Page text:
23. Violet says:

    I think it’s great that she’s being open about her condition. That not only helps others understand what she’s going through, but might help some people unknowingly suffering with the syndrome get diagnosed.

    My heart goes out to her. (And to you for your past struggles. I’m glad you’re better now!)

  24. shane says:

    This condition is an MS mimic.

    The fact that she is now an occasional wheelchair user, ostensibly due to progression, is really scary. Her attitude, however, is fantastic and will serve her well (pun intended)

    Best to her.

  25. Nanea says:

    Poor Venus!

    These kinds of autoimmune diseases are really awful to deal with, and while she sadly won’t get better, I’m keeping my fingers crossed she won’t get worse for years to come, that her docs know what they are doing, and that she won’t be among those who are diagnosed with a clinical depression down the road.

    All the best from a fellow sufferer – Ankylosing Spondylitis ended my career as a ballerina.

  26. XiuFetish says:

    Mia, you must not watch “House”. It’s never lupus.

  27. Bellabumbum says:

    I’m so grateful she has brought attention to Sjogren’s Syndrome. It took over a year for me to be diagnosed with Lupus and Sjogren’s. The fatigue is horrible. It is a long road…very challenging to balance your life when you have no energy. I can’t even remember what it felt like to feel normal. The hardest part is learning to be gentle with yourself, and not overdo it.

  28. Original Tiffany says:

    Thanks guys:) I appreciate it, a sudden death in the family is devastating to those left behind.

    I’ve been really sick in the past, battled it for a number of years and am now finally climbing out of the pit.(@Faye, I have Hashimoto’s as well) It’s a drag to be sick and feel crappy, I am an athlete too and it is frustrating. Autoimmune diseases are a bitch to diagnose, often takes years. Runs in my mom’s side, lupus, thyroid disease, fibromyalgia. They are still among the most misunderstood diseases. I’m glad I retired from medicine-I can’t hack the sadness anymore.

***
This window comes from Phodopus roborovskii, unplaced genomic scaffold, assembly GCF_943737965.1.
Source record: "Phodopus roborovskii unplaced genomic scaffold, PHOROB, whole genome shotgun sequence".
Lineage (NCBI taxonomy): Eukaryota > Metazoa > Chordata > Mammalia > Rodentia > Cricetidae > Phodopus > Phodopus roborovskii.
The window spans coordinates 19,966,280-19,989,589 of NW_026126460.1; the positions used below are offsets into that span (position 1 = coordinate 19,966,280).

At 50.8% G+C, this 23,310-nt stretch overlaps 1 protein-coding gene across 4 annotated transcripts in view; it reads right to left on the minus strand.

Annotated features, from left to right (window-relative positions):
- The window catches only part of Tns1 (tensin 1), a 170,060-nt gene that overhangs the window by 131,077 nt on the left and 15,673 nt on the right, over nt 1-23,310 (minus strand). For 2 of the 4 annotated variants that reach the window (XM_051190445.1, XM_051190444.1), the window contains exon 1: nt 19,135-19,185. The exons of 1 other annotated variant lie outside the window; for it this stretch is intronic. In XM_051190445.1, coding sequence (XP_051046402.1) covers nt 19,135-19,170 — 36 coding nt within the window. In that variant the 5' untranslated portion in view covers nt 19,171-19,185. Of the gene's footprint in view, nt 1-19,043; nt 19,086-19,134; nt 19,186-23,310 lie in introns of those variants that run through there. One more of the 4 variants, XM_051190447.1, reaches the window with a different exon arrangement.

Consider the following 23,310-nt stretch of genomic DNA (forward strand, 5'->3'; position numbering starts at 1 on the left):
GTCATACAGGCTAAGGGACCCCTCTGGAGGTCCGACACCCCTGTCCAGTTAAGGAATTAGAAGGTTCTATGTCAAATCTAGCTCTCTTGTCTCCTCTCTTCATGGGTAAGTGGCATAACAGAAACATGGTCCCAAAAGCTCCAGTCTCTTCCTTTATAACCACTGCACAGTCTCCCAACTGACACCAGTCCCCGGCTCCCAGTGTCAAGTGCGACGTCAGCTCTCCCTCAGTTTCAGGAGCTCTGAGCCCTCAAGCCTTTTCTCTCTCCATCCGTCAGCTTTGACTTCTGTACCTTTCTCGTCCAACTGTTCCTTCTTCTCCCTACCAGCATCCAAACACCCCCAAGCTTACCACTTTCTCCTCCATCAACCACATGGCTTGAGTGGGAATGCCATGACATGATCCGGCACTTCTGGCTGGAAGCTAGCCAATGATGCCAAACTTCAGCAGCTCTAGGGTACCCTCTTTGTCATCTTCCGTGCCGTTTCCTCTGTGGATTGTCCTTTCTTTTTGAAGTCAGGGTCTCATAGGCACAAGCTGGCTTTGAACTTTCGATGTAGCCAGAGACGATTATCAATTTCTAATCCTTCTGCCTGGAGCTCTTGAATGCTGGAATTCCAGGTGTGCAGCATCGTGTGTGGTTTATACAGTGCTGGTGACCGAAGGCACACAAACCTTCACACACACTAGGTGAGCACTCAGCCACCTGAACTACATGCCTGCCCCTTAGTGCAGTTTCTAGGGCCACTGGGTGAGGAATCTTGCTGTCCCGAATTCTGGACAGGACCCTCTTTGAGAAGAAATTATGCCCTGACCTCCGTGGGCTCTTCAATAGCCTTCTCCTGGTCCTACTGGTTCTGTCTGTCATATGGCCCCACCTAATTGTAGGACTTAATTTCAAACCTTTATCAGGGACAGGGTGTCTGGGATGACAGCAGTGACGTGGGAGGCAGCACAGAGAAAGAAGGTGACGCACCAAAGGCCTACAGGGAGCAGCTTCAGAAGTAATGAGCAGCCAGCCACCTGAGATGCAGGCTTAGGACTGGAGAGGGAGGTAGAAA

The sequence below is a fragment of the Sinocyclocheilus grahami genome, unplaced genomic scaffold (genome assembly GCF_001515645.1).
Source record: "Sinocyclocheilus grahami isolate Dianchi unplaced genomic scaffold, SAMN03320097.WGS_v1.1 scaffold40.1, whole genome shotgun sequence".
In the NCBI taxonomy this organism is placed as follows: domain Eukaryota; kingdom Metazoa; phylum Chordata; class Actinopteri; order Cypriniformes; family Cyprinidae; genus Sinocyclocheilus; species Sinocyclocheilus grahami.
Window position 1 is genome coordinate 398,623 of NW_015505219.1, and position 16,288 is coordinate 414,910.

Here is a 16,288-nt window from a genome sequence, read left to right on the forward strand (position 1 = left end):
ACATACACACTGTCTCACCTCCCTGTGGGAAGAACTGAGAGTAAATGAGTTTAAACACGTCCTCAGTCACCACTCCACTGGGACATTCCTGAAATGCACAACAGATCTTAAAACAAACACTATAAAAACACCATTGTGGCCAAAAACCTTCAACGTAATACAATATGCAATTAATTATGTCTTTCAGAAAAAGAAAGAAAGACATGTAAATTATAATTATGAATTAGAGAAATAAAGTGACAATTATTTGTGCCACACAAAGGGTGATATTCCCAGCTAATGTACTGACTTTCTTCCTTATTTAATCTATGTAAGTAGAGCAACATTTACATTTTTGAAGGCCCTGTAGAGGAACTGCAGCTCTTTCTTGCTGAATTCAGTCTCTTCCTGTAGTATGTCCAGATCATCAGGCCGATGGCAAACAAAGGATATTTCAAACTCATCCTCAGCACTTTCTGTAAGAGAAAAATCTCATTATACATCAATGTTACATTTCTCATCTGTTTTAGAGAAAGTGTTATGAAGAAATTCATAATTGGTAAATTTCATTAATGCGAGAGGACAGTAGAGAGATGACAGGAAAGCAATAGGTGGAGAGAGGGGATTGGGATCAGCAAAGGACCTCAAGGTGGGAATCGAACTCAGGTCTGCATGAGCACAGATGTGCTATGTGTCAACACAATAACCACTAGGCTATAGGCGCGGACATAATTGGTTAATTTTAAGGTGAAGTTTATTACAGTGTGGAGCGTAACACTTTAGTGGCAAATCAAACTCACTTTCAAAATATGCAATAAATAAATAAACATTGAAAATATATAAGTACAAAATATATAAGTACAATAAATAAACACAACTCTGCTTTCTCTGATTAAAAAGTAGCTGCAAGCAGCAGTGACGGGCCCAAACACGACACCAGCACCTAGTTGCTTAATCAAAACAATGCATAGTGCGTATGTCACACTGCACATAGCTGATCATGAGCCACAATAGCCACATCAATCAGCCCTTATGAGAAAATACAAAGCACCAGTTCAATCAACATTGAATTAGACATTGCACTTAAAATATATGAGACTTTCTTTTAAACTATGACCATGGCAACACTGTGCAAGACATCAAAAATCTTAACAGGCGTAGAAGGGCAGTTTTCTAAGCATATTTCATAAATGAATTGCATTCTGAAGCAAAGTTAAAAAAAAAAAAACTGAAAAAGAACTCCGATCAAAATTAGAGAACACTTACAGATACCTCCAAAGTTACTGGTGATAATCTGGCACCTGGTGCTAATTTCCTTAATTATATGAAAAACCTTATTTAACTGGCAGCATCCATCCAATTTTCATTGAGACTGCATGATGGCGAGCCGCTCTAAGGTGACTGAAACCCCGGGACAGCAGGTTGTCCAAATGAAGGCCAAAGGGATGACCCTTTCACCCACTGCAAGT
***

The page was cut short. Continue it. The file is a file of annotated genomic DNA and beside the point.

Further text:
29. Samihami says:

    Last year I had some awful symptoms and wound up having surgery to have a salivary gland removed. They still haven’t come up with an actual diagnosis. Sjogren’s was suggested as a possibility but was not confirmed. The doctor told me that I will probably be diagnosed with some autoimmune disease in a few years when I get worse.

    The real bitch of it is that I cannot get health insurance; I keep getting rejected because I have an autoimmune disease, but I’ve never actually been diagnosed with one!

  30. neff says:

    I have Sjogren’s and a few other autoimmune disorders. They are miserable diseases/syndromes/disorders and it is not uncommon to have more than one. I tend to cringe when I hear the word manageable. It doesn’t that mean you feel o.k., it just means that you are not terminal. Managing such disorders is very difficult and sometimes ineffective.

    Any long term use of any oral anti-inflammatories generally creates serious gastointestinal problems. Many drugs that supress, (“quell”) the immune system, can have other horrendous side effects. As for nerve pain, A.K.A. peripheral neuropathy, treatments can also have terrible side effects. I gained 6 weeks on the gabapentin that was prescribed for that.

    The long term, and I mean decades, of dry mouth has resulted in my date with the oral surgeon who will extract 15 of my lower teeth next month and, at least as many of my upper teeth, a few months later.

    As for the dry eyes, even the mildest presciption artificial tears, drops, etc. caused severe burning and pain in my eyes. I paid thousands of $$$$ out of pocket to get the best OTC drops. Eventually, I had 7 surgeries on my tear ducts to keep the ducts permanently open so that my eyes, would not be permanently damaged.

    The relentless fatigue, impaired mobility and constant joint and muscle pain are a lot of fun too. Also, autoimmune disorders tend to be progressive, so… Yeah, managing this stuff is REALLY EASY.

    I truly hope that Venus and everyone else is doing better than me. I also hope that a cure is soon found. If you haven’t been properly diagnosed, do your own research and never let some incompetent, misogynistic, asshole doctor, (of which there are many), tell you that it’s all in your head.

  31. dj says:

    All my prayers and well wishes to Venus. I (like others) am so grateful that she has “come out” with her Sjogren’s diagnosis. I was recently diagnosed with it as well. It really does feel like you have been hit by a truck. You really do not realize how important saliva is until you wake up choking because you cannot swallow. @ Neff please keep your chin up. You are not alone. Celebitchy is great and has kept up my sense of humor through this tough year. Thanks to Venus and everyone here!

  32. paleo diet says:

    Venus and her sister are absolutely ghetto-fab — I hope they both feel healthier soon.

    The male tennis player Djokovic went on a paleo/gluten-free diet and dominates tennis now… My siblings and I have all had a autoimmune disorder, similar to lupus/Sjogrens/RA and one sister has neurological/mental issues that are gluten-derived.